Goodbye, good riddance to BCS

2010 BCC game between Alabama and Texas.

2010 BCC game between Alabama and Texas.

By Pete Zarustica, E Pluribus Unum

Most endings are mourned, but this is one expiration worth celebrating: the death of the Bowl Championship Series of college football.

Monday’s game may have been entertaining (and yes it was, as Florida State defeated Auburn 34-31 with a score in the last 13 seconds), but that doesn’t make up for 15 years of confusion, controversy and just-plain dumbness.

As you know, the BCS will be replaced next season with an embryonic four-team playoff. It’s the first good sense shown by the big programs that run the money machine that is top-tier college football.

While a four-team tournament (with the lucky quartet picked by a selection committee) is hardly the arrival of the millennium, it’s a huge step in the right direction.  Logic – admittedly often missing – at this level suggests that the playoff will be expanded before long to eight, then 16 teams, giving us a true championship process.

It will lead to more upsets, stories about Cinderella teams and friendly arguments over who got left out and who got tapped.  It will be, to paraphrase Joe Biden, a big freaking thing.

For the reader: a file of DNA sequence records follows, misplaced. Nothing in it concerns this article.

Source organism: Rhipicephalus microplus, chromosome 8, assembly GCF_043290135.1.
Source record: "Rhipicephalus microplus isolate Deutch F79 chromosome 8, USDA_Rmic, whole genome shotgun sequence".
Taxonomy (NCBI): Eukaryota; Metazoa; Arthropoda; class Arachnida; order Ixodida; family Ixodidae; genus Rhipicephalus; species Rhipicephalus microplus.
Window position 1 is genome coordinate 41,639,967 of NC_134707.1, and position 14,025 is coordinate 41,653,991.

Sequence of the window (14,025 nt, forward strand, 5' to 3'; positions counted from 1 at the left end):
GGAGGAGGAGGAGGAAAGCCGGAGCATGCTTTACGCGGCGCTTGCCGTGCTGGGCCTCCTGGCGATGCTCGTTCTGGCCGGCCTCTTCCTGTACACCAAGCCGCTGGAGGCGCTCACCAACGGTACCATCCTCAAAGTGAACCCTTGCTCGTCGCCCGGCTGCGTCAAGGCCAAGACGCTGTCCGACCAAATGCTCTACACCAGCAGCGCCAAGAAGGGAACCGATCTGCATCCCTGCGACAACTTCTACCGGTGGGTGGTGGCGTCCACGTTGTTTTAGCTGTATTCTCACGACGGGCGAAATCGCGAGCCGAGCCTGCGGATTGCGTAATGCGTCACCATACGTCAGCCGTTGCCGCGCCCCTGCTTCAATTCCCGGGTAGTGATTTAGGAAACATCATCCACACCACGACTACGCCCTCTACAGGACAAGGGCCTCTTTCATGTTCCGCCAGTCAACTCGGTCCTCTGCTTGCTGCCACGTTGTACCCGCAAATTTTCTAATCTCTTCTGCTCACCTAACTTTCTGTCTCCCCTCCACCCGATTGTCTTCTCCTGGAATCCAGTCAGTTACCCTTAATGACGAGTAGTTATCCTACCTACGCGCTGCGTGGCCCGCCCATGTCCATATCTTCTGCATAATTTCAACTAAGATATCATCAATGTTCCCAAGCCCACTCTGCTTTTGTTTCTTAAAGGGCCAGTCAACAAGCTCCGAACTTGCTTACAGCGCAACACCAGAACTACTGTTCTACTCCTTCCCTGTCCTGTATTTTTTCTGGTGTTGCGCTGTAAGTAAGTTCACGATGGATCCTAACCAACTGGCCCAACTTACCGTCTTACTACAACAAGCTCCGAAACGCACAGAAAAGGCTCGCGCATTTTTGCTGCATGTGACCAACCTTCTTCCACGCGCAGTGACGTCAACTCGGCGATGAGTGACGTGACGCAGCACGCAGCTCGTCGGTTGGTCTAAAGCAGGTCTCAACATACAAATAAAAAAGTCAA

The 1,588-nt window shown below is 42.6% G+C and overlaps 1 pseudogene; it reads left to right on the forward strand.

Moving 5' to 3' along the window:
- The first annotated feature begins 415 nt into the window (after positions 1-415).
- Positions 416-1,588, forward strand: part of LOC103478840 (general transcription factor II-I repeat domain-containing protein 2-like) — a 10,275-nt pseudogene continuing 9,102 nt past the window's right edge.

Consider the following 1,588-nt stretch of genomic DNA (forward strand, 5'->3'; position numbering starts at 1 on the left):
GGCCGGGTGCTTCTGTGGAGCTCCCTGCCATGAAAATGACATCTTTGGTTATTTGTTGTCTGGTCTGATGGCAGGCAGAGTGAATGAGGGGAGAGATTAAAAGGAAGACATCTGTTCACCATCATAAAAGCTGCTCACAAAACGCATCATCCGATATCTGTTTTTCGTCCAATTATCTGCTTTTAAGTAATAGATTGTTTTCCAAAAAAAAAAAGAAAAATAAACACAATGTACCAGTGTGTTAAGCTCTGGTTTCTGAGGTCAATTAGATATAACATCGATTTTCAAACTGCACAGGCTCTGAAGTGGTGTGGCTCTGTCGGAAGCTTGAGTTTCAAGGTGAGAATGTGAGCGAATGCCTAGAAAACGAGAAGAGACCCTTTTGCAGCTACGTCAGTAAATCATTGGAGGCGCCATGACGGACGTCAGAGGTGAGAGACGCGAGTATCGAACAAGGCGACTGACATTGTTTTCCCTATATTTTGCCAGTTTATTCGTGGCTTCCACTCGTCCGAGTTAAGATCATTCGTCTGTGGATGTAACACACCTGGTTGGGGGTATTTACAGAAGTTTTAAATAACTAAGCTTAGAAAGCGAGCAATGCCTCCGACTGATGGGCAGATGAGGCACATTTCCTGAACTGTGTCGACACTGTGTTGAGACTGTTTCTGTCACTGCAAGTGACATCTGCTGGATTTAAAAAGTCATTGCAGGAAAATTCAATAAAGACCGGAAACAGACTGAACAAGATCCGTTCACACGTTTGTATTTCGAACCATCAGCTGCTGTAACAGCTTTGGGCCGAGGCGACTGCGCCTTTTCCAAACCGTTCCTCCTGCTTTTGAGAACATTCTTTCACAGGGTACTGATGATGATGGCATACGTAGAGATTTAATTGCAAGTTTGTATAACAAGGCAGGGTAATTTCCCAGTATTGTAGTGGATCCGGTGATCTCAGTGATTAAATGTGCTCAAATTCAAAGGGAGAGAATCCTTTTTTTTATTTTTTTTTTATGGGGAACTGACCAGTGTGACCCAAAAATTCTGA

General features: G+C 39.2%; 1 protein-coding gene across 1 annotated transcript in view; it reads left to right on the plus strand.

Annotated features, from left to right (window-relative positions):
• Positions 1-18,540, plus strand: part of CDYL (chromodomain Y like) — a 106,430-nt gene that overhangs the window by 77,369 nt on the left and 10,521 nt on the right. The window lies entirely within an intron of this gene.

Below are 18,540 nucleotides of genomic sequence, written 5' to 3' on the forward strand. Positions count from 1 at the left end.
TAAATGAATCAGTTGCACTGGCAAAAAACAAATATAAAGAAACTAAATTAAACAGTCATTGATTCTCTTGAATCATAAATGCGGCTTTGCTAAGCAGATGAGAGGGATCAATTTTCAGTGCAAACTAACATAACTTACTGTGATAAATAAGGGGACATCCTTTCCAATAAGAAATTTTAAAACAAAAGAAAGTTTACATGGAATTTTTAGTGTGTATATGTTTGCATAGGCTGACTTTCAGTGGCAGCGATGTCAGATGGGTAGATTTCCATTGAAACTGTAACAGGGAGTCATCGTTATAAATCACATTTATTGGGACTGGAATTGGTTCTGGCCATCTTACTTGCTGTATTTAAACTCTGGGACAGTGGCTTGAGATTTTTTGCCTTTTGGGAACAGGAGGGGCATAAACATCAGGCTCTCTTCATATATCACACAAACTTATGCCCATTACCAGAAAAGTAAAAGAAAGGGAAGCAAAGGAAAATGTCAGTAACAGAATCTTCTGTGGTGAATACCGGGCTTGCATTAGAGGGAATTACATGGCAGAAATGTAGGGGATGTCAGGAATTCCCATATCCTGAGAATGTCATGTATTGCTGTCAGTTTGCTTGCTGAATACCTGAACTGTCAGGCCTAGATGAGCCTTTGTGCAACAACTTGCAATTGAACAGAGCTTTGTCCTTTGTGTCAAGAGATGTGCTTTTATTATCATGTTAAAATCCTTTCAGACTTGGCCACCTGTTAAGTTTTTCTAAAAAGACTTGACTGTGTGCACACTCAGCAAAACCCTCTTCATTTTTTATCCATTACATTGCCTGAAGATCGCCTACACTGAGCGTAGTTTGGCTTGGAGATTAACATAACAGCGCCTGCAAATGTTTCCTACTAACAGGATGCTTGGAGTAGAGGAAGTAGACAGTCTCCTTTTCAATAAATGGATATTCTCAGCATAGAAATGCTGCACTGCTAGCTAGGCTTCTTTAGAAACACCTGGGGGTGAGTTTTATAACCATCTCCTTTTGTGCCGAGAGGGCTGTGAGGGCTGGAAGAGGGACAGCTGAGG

Why has it taken so long? The NCAA has held a men’s basketball tournament since 1939 (Oregon won it that year, defeating Ohio State 46-33) and that has evolved into March Madness, “bracketology” and a national festival of agony and ecstasy, not to mention cascades of money.

Championship playoffs for lower-division football have been going on for decades without any visible damage to the academic progress of students at North Dakota State, Northwest Missouri and Wisconsin-Whitewater, this year’s titlists.

For years, the chief objection to a NCAA gridiron tournament has been the idea that a longer football season made it more difficult academically for football players.

Try to control your giggling on that one.

The football gods conveniently forgot that argument (silly as it was) when they expanded the college season from nine games (in the Sixties) to the 12 which is common today. Add “conference championships” and a bowl game, and many college teams are at 15 games as it is

Frankly, the real obstacle to a playoff system has been the bowl game bureaucracies. Some of those administrators make upwards of $500,000 to organize and stage a single football game.  A playoff system seemed to have the potential to dilute the importance of bowls, so those hucksters (who can bring big bucks into a program) exerted their influence through the NCAA to delay the concept as long as possible.

The BCS wasn’t a “series” at all. Just a new bowl game stapled to a bunch old ones, given a new coat of paint, a fistful of hoopla and a prime Monday night TV slot.

Self-interest can lead to short-sightedness. The money pot that a true top tier national football playoff can generate could be a rising tide that lifts all boats and generate millions for the behemoth that is big-time college smashmouth.

Ten years, five years from now people will say, “BCS? What the heck was that?”

Good question, and a fitting memorial for a bad idea that is getting a welcome goodbye.

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